As a result of the language shift, some 20,000 people in several villages in the northeastern Dongxiang County now speak the so-called "Tangwang language": a creolized version of Mandarin Chinese with a strong Dongxiang influence, in particular in its grammar.[29]

Government statistics show that the Dongxiang are among the poorest and least literate of China's minorities, with most Dongxiang having completed only an average of 1.1 years of schooling, a problem aggravated by the lack of a written language.

In 2004, the Ford Foundation provided US$30,000 in grant money for a pilot project to promote bilingual education in Mandarin and Dongxiang, in an effort to reduce school drop-out rates. The project is credited with the publication of a Dongxiang-Chinese bilingual dictionary as well as recent rises in test scores.

GeneticsEdit

The East Asian O3-M122 Y chromosome Haplogroup is found in large quantities in other Muslims close to the Hui like Dongxiang, Bo'an and Salar. The majority of Tibeto-Burmans, Han Chinese, and Ningxia and Liaoning Hui share paternal Y chromosomes of East Asian origin which are unrelated to Middle Easterners and Europeans. In contrast to distant Middle Eastern and Europeans whom the Muslims of China are not related to, East Asians, Han Chinese, and most of the Hui and Dongxiang of Linxia share more genes with each other. This indicates that native East Asian populations converted to Islam and were culturally assimilated to these ethnicities and that Chinese Muslim populations are mostly not descendants of foreigners as claimed by some accounts while only a small minority of them are.[30]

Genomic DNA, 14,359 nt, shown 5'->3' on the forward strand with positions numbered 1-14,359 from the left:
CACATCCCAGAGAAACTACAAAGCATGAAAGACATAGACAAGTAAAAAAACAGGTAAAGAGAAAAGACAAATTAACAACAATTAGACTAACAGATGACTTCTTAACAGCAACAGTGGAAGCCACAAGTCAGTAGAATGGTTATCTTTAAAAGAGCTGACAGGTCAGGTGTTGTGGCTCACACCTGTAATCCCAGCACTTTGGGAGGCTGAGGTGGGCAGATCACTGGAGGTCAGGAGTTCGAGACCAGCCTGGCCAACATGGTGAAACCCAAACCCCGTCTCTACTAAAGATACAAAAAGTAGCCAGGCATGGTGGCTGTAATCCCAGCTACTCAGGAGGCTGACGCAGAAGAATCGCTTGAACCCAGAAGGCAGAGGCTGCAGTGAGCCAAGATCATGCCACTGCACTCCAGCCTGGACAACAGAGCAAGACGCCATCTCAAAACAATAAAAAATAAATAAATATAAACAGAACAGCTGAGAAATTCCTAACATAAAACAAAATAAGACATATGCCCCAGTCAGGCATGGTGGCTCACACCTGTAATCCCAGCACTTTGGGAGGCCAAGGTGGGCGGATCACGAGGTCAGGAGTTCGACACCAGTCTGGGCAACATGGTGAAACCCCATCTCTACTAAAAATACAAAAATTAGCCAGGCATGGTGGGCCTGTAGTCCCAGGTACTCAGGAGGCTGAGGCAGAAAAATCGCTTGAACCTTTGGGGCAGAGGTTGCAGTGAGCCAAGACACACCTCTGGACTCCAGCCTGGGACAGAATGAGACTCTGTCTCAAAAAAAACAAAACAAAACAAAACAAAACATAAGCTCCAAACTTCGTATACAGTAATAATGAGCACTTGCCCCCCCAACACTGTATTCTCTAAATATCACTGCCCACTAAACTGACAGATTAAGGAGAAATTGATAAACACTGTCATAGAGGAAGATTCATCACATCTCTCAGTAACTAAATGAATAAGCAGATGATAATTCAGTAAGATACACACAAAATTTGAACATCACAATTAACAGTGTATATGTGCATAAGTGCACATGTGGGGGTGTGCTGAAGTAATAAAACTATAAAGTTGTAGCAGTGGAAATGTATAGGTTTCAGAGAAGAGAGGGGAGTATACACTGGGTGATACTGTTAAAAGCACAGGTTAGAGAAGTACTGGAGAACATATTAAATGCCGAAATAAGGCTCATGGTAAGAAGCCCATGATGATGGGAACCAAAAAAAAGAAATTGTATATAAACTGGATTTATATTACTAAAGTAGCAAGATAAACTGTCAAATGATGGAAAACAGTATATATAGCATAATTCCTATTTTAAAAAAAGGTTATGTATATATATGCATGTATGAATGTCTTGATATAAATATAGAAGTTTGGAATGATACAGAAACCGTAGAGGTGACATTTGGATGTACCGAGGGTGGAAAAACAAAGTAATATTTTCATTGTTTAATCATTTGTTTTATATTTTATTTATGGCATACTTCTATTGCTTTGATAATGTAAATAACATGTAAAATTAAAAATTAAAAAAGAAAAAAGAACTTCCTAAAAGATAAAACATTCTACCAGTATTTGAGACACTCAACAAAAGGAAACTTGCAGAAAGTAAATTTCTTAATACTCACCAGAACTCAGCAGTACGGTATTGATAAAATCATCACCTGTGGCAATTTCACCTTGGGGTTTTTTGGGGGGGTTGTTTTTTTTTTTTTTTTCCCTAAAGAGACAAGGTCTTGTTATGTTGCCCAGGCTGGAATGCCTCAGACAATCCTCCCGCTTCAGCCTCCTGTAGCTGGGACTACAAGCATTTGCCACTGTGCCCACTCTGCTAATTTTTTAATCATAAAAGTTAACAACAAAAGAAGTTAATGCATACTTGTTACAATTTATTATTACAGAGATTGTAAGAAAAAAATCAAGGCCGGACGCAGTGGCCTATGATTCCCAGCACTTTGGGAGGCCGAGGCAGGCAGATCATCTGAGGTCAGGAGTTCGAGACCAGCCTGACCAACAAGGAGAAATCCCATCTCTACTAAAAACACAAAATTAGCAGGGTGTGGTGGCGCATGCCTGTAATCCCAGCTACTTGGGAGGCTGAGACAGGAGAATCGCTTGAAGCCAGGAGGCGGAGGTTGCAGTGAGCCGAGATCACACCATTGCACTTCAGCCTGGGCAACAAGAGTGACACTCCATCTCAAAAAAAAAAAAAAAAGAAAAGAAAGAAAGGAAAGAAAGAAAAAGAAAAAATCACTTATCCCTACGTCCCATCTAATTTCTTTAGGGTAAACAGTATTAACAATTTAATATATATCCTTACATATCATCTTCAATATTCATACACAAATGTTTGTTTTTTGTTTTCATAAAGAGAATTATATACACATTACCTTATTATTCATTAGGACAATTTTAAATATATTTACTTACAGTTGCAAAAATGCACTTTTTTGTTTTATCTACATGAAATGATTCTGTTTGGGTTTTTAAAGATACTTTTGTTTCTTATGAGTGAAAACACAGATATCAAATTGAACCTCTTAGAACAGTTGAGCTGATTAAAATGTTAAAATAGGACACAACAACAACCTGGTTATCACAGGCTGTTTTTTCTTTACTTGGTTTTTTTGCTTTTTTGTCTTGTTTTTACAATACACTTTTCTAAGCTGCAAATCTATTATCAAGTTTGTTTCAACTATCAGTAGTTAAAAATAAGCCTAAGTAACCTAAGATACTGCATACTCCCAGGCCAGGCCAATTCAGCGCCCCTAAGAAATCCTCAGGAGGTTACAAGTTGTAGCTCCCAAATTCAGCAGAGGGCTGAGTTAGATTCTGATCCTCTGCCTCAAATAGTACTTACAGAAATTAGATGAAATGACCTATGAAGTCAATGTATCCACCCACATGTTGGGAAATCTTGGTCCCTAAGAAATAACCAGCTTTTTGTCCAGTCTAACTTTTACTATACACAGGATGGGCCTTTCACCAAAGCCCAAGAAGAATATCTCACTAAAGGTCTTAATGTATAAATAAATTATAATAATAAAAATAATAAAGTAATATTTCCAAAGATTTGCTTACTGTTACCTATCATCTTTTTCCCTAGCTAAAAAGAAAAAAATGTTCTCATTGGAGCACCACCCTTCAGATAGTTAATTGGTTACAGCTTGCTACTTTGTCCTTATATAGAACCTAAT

Distribution of Y-chromosome haplogroups in Dongxiang:[31]

O=24.29(O2=18.69,O1a=1.87,O1b=3.73)

J=16.82

R1=16.82(R1a=14.02,R1b=2.8)

R2=9.35

C=6.54

G=5.61

N=5.6

D=4.67

E=3.74

others=6.56

In another study in 2010 found that the majority of the Dongxiang belonged to Haplogroup R1a (R1a : 54%).[32]

Famous Dongxiang peopleEdit

ReferencesEdit

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  2. ^ American Asiatic Association (1940). Asia: journal of the American Asiatic Association, Volume 40. Asia Pub. Co. p. 659. Retrieved 2011-05-08.
  3. ^ Hartford Seminary Foundation (1941). The Moslem World, Volumes 31-34. Hartford Seminary Foundation. p. 182. Retrieved 2011-05-08.
  4. ^ Pamela Kyle Crossley (2002). A Translucent Mirror: History and Identity in Qing Imperial Ideology. University of California Press. p. 142. ISBN 978-0-520-23424-6. Retrieved 2010-06-28.
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  •   This article incorporates text from The Moslem World, Volume 10, by Christian Literature Society for India, Hartford Seminary Foundation, a publication from 1920 now in the public domain in the United States.

External linksEdit